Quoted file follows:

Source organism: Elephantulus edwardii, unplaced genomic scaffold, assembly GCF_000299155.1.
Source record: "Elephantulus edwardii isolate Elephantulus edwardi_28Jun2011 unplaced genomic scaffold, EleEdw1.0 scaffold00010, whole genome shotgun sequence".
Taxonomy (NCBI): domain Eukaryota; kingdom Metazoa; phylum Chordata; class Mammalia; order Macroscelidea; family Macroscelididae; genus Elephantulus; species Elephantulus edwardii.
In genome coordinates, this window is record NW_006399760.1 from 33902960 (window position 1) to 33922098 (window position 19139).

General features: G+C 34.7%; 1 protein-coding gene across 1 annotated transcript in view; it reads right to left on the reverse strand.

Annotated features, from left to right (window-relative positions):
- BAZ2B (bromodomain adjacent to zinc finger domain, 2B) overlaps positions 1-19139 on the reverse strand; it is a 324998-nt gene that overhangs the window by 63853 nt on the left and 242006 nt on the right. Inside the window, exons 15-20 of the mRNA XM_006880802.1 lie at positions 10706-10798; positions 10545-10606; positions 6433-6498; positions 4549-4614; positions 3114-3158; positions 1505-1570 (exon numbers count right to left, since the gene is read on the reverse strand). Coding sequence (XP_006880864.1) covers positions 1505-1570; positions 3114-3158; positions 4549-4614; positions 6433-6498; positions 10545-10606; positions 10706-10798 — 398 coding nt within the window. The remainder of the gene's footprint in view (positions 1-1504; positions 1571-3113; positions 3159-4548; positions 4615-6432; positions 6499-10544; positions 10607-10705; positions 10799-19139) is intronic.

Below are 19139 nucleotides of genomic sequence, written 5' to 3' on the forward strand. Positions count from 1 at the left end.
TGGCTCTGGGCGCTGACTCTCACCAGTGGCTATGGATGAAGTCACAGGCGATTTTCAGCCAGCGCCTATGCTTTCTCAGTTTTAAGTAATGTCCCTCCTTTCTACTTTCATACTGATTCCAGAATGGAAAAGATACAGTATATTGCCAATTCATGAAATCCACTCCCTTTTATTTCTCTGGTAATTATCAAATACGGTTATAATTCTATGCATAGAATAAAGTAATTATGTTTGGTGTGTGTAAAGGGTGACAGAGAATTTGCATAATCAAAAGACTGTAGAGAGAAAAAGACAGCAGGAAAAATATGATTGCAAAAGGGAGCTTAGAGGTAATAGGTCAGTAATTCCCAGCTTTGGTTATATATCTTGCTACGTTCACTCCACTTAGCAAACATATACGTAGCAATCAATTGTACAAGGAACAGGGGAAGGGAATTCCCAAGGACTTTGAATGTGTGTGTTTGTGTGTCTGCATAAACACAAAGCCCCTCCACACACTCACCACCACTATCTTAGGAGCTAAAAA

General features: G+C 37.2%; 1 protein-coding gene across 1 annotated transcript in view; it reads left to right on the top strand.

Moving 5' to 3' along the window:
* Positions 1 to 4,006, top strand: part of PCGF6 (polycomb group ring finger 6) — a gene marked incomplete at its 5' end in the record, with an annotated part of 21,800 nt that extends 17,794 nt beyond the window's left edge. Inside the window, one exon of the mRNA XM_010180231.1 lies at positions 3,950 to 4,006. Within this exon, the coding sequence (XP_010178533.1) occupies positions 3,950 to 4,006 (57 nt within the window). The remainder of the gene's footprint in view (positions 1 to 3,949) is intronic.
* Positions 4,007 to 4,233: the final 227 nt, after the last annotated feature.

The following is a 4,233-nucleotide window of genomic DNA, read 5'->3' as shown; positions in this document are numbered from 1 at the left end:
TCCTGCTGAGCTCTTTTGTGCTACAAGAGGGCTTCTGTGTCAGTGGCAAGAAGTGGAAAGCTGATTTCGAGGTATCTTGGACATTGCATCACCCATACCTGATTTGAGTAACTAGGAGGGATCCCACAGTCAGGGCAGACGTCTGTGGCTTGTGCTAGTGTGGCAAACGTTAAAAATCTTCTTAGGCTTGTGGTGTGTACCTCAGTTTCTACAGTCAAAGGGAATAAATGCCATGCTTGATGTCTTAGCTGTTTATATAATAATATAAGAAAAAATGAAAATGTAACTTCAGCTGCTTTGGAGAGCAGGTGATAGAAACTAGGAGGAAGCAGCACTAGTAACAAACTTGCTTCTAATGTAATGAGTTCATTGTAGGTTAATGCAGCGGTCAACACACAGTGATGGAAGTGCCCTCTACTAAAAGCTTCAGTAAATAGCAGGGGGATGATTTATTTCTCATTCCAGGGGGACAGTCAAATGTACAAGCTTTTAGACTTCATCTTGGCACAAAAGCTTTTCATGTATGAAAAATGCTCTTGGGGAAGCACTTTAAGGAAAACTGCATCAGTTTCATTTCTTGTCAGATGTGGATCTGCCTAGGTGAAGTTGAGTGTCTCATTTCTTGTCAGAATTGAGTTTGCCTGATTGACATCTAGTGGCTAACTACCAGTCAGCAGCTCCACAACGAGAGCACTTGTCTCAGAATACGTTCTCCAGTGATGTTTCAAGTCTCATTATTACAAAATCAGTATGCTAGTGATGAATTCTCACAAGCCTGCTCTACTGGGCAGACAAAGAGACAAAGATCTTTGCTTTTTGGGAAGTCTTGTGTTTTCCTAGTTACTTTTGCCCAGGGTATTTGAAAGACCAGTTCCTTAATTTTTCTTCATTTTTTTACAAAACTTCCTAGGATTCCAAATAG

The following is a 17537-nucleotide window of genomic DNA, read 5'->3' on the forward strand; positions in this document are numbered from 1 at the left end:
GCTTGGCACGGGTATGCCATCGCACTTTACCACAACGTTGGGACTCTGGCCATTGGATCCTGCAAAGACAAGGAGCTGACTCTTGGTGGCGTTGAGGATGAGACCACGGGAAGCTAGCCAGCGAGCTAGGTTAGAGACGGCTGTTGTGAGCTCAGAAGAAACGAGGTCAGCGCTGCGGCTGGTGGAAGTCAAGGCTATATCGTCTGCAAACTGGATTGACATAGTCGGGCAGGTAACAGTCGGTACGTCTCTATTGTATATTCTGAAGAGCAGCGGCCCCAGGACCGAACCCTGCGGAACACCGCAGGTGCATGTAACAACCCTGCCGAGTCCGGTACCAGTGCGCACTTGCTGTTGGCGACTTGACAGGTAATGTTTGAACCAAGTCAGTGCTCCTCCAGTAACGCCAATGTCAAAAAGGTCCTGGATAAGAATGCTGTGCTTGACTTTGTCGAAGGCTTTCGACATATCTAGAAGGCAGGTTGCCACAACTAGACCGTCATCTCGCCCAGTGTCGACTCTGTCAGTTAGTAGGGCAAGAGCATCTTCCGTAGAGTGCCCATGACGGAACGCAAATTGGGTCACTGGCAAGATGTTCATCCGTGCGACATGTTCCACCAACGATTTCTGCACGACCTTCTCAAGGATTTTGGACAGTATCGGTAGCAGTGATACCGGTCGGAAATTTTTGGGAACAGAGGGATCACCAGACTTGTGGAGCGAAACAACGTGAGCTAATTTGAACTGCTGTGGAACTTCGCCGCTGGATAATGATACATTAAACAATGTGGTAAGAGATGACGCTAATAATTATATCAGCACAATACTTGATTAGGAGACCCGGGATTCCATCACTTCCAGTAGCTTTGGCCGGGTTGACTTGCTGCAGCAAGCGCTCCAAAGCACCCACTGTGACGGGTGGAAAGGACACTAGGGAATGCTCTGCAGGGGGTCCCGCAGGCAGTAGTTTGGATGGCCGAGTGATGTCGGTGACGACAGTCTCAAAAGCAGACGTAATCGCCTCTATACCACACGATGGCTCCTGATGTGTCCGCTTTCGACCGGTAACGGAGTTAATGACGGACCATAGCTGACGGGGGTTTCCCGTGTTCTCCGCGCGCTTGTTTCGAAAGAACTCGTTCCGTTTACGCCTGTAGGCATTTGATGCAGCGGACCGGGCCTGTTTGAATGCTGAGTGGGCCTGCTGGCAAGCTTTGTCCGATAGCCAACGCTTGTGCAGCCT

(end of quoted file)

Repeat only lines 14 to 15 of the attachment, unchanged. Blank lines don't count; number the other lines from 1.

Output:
The following is a 4,233-nucleotide window of genomic DNA, read 5'->3' as shown; positions in this document are numbered from 1 at the left end:
TCCTGCTGAGCTCTTTTGTGCTACAAGAGGGCTTCTGTGTCAGTGGCAAGAAGTGGAAAGCTGATTTCGAGGTATCTTGGACATTGCATCACCCATACCTGATTTGAGTAACTAGGAGGGATCCCACAGTCAGGGCAGACGTCTGTGGCTTGTGCTAGTGTGGCAAACGTTAAAAATCTTCTTAGGCTTGTGGTGTGTACCTCAGTTTCTACAGTCAAAGGGAATAAATGCCATGCTTGATGTCTTAGCTGTTTATATAATAATATAAGAAAAAATGAAAATGTAACTTCAGCTGCTTTGGAGAGCAGGTGATAGAAACTAGGAGGAAGCAGCACTAGTAACAAACTTGCTTCTAATGTAATGAGTTCATTGTAGGTTAATGCAGCGGTCAACACACAGTGATGGAAGTGCCCTCTACTAAAAGCTTCAGTAAATAGCAGGGGGATGATTTATTTCTCATTCCAGGGGGACAGTCAAATGTACAAGCTTTTAGACTTCATCTTGGCACAAAAGCTTTTCATGTATGAAAAATGCTCTTGGGGAAGCACTTTAAGGAAAACTGCATCAGTTTCATTTCTTGTCAGATGTGGATCTGCCTAGGTGAAGTTGAGTGTCTCATTTCTTGTCAGAATTGAGTTTGCCTGATTGACATCTAGTGGCTAACTACCAGTCAGCAGCTCCACAACGAGAGCACTTGTCTCAGAATACGTTCTCCAGTGATGTTTCAAGTCTCATTATTACAAAATCAGTATGCTAGTGATGAATTCTCACAAGCCTGCTCTACTGGGCAGACAAAGAGACAAAGATCTTTGCTTTTTGGGAAGTCTTGTGTTTTCCTAGTTACTTTTGCCCAGGGTATTTGAAAGACCAGTTCCTTAATTTTTCTTCATTTTTTTACAAAACTTCCTAGGATTCCAAATAG